Cash Paymasters Services (CPS) has filed papers with the Constitutional Court, asking to be allowed to participate in future South African Social Security Agency (Sassa) tenders.
In an affidavit submitted to the Constitutional Court, dated February 6, CPS director Herman Kotze argues that the South African Social Security Agency misinterpreted the 2017 court order, which ruled that CPS's contract was invalid.
CPS is now seeking an interlocutory order from the Constitutional Court to change or clarify its order. The order extended Sassa's contract with CPS for an additional year, to allow the agency to find another service provider.
"I respectfully submit that Sassa has misread the March order. Properly understood, it does not preclude CPS's participation in any future tenders issued in relation to the payment of social grants," Kotze said.
Nothing in those orders suggested that CPS was precluded from participation in such a plan, he argued.
"Nor is there anything in the judgment to justify Sassa's interpretation of the judgment. The court did not criticise CPS or blame it for the social grants crisis."
Kotze said that Sassa interpreted the Constitutional Court order as rendering CPS ineligible to bid for, or be awarded, any role in the future provision of payment services.
"I submit that such preclusion was not sought from, or ordered by, this court," Kotze said.
The order, he said, instead stipulated for how long CPS's constitutional obligation would endure, "until an entity other than CPS is able to perform the payment services necessary to ensure that grant beneficiaries are paid".
"However, the termination of CPS's constitutional obligation would not mean that CPS has no right to bid to perform future services for Sassa," he said.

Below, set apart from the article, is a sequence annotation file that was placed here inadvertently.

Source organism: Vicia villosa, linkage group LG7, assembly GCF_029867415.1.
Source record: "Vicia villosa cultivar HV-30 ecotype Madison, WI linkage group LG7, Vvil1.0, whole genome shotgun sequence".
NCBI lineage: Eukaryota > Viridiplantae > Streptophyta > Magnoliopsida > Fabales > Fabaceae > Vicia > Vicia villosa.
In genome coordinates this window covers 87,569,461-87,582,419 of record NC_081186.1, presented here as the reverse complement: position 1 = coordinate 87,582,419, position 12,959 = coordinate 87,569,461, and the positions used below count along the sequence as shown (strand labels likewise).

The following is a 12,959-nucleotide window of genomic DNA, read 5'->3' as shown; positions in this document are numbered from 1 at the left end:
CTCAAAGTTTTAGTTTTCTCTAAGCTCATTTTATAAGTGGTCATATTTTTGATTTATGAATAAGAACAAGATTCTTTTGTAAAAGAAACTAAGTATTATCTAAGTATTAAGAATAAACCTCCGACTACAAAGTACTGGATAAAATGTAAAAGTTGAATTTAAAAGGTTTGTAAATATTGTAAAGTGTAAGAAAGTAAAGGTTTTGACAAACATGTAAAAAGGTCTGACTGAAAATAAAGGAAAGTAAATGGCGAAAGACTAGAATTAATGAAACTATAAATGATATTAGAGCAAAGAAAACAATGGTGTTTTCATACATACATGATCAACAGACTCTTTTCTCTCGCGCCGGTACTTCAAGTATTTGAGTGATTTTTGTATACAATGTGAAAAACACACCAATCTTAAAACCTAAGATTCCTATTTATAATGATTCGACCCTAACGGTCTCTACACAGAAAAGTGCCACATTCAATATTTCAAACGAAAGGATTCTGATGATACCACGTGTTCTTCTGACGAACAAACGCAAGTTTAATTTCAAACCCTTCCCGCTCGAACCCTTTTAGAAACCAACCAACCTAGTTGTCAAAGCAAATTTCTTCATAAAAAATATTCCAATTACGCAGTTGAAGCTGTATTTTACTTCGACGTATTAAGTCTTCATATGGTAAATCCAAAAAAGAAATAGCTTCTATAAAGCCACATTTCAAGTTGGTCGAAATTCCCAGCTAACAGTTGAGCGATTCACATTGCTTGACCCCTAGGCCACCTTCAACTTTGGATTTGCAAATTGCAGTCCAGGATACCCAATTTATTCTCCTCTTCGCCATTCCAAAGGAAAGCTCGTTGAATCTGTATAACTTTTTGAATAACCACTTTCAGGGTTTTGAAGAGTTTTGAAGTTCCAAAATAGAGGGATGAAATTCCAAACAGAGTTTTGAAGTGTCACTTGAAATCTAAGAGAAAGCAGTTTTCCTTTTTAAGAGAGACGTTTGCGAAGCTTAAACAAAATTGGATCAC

Sassa is currently asking the court to extend its contract with CPS for an additional six months.
Sassa said this would allow for a "phase-in-phase-out" period, which would allow the new service provider to progressively take more responsibility for payments, while CPS was still in the background. Sassa said it would manage this process.
Sassa acting CEO Pearl Bengu has said that 2.5-million of the agency's poorest benefactors do not have personal identification numbers to access grants through a national payment system.
She admits that Sassa has failed to migrate those beneficiaries to the national payment system within the court-allocated 12 months.
"The beneficiaries of these grants are in the main illiterate, the elderly and disabled beneficiaries. They constitute what is termed the 'unbanked' populace who rely on social grants, but regrettably cannot at this stage register with a financial institution," Bengu said.
Bengu also argues that the beneficiaries rely on payments being made physically at their location.
In 2014, the Constitutional Court ruled that Sassa's 2012 contract with CPS was illegal and invalid.
In April 2017, the court suspended the order of invalidity until March 31, 2018, to allow the social development department and Sassa time to find a new provider.